You may have in your mind a portrait of Archbishop Desmond Tutu as an activist, a truth-teller, a rabble rouser for peace, a prophet.  And all of those portraits are correct.  But there is another dimension to him.  HIs press secretary John Allen described Tutu this way, “His power of communication is, of course, rooted in spirituality.  His spirituality is natural and normal and is the central part of his life.  In one way or another, the first four hours of the day  were spent in silence, probably two hours in the middle of the day and an hour at the end of the day at least, so you’re talking about six or seven hours of the day in silence…even when we were traveling he kept the silent times.  If you were arguing with people who were scheduling him, you would say, “Who do you want?  Who did you invite?  Did you invite the ebullient, warm, communicative Tutu who woos the crowds?  If that’s who you invited and if you want that then you have to recognize that the warmth and the ebullience and the reaching out to the crowds, that loving to be loved and the enjoying of the crowd and the reading of the crowd and the sharing of the emotion and the sense of inclusive humanity, that’s one side of a coin.  The other side of the coin is hours and hours a day in silence.  And if you schedule him to run around morning, noon, and night, you are not going to get the Tutu you want.  He cant be the ebullient without the hours of silence."  

Holy One, teach us to pray.

But we are not called to be an Archbishop Tutu , although I do think there are prophets among us, I think I’ve already baptized a few in my six years here!  Where do you and I start?  Or how do we start cultivating the inner workings of our soul?  

One spiritual writer suggests this as a starting or restarting place…
"If we find ourselves drifting away from spiritual engagement, even if we are already feeling alienated from the spiritual world, the direction can be reversed if we try to come back to the practice of personal prayer.  To step back from our many important activities on a regular basis to make room for God.  It can be as simple as you like.  Words that mean something to us are important, but the meaning of prayer transcends the words we use.  What counts is that we are reactivating a relationship that is life-giving.  After that anything can happen."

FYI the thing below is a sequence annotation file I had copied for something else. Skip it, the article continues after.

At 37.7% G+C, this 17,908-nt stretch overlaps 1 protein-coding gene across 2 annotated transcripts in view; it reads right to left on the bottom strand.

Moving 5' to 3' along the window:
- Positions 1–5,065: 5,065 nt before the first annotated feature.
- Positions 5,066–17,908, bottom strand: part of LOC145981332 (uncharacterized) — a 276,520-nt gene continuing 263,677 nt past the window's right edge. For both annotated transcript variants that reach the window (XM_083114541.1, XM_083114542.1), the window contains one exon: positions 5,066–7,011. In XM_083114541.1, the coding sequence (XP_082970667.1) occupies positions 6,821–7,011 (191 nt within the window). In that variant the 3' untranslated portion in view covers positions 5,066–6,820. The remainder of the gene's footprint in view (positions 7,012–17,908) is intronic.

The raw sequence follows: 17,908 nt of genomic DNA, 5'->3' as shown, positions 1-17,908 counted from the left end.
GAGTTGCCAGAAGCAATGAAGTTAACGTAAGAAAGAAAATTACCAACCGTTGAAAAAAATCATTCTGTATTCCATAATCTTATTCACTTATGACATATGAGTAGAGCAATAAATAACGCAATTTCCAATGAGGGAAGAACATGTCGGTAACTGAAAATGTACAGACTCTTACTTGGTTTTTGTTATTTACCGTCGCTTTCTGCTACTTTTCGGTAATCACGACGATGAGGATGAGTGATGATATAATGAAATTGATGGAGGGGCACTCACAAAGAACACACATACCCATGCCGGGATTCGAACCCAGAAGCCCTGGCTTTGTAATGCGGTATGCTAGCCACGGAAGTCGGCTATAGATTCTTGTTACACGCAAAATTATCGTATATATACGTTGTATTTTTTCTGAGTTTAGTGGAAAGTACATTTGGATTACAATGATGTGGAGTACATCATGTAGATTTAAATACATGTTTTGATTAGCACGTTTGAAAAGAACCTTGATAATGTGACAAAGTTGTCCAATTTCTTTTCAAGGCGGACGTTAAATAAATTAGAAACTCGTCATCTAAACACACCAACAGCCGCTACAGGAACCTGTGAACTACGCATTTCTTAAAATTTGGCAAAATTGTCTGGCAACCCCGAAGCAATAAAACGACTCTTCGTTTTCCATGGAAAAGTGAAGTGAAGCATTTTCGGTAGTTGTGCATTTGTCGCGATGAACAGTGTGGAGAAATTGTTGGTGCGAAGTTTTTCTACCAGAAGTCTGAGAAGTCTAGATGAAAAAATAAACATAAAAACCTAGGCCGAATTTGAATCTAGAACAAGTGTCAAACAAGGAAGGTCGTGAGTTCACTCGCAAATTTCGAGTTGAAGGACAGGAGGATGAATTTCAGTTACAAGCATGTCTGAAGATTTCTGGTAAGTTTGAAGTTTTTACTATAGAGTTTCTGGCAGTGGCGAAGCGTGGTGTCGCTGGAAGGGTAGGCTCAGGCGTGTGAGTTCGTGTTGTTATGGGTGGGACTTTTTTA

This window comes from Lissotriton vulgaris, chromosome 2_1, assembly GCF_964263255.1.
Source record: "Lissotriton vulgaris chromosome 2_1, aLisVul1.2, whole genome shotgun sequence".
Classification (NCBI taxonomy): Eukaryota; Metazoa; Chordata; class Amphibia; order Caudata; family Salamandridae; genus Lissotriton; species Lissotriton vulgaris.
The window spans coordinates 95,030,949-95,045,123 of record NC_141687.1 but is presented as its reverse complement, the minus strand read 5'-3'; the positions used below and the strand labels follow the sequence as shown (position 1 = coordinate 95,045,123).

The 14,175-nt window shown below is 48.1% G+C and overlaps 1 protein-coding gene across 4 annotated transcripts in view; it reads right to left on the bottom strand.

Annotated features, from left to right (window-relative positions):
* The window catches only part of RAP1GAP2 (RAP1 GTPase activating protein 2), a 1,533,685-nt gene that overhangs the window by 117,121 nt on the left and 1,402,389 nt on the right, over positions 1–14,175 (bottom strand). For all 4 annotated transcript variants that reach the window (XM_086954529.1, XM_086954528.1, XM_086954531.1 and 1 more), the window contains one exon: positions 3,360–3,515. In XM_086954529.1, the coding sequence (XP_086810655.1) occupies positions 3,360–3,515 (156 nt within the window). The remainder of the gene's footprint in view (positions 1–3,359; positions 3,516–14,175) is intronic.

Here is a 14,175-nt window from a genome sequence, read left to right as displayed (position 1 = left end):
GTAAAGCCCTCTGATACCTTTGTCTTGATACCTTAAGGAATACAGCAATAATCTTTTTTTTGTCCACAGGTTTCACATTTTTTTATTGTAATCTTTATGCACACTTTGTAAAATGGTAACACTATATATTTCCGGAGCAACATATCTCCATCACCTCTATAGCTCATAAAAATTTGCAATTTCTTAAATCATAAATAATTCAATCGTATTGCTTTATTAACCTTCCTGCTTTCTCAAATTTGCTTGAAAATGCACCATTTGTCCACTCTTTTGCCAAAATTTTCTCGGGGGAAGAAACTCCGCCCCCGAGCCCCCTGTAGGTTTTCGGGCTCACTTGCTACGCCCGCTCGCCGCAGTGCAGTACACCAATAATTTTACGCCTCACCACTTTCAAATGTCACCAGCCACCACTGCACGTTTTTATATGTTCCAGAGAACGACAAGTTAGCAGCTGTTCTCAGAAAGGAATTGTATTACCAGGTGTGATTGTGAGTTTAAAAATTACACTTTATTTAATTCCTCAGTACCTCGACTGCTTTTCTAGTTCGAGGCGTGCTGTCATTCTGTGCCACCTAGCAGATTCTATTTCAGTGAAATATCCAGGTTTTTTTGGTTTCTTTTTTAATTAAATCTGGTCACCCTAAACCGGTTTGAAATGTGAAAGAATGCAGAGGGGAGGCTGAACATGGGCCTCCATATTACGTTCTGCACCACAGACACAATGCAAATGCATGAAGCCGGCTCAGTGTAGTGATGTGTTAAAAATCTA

Holy One, teach us to pray. 

Before we left Newcastle for Durham we had one last stop, we wanted to return the butter knife to the cafe.  We walked through the rain in downtown and reached the Cathedral only to find the cafe closed for a week of cleaning and holiday.  We were saddened because we could not return the knife and express our thanksgiving and we were saddened because we could not try their hot chocolate, because they made it with shaved fair traded dark chocolate.  But we did take advantage of their public restrooms and dry space to prepare for the train trip.  As we were repacking and shuffling swords (again, more on them in a couple of weeks) and going to the restroom an elderly gentleman came up to us and started to talk.  His presence was a bother, wrong time more than anything.  But there was something about him that told me to engage him and pay attention.  

As we got on the train and headed north I couldn’t get this gentleman out of my mind.  He was lonely and just wanted someone to talk to and listen to him.  But I don’t think he was just an elderly gentleman.  I honestly believe he was an angel, a messenger of God - testing me!  Would the in-breaking of prayer result in a more compassionate heart?  Would I make the effort to stop and listen.  Because what he had to say was critical to our pilgrimage.  

The angel wanted to tell us something but he couldn’t quite communicate it.  So he walked us to the cathedral doors and pointed to the northern saints: Saints Aidan and Bede and Cuthbert and Hild and Oswald and Wilfrid.  In the sanctuary of St. Marys about eye level wrapping around the entire sanctuary are tiles printed with the names of these saints and hundreds of others and after each saint are the words, “pray for us”.  

There are many times, most of the time actually when our faith in God dwindles and atrophies but God’s faith in us never tires.  God is always reaching, seeking, and desiring to listen to us, to speak to us, to open us up to love supreme.  And if you cannot believe God hasn’t given up on you, then at least take comfort in the Saints praying for you.  And if you cant do that, then at least take comfort in the saints among you praying for you, take comfort that a small but lively, quirky but sincere, undisciplined but meaningful community on the corner of 41st and Harriet (reader, this is the address of Judson Church) has your back.  

In closing, We brought the knife home to Minneapolis.  I have it in my bag of relics I’ll share with you on September 16th during Second Hour.  We thought of sending it back but instead we would like to send back a “Judson” knife, you do know we have our own custom stamped silverware: “Judson” spoons, knives and forks.  Sharing with them a Judson knife as a way of symbolically keeping the link between their hospitality and our gratitude in our quest for a rich, vibrant and robust inner life. 

Holy One, teach us to pray.  Amen.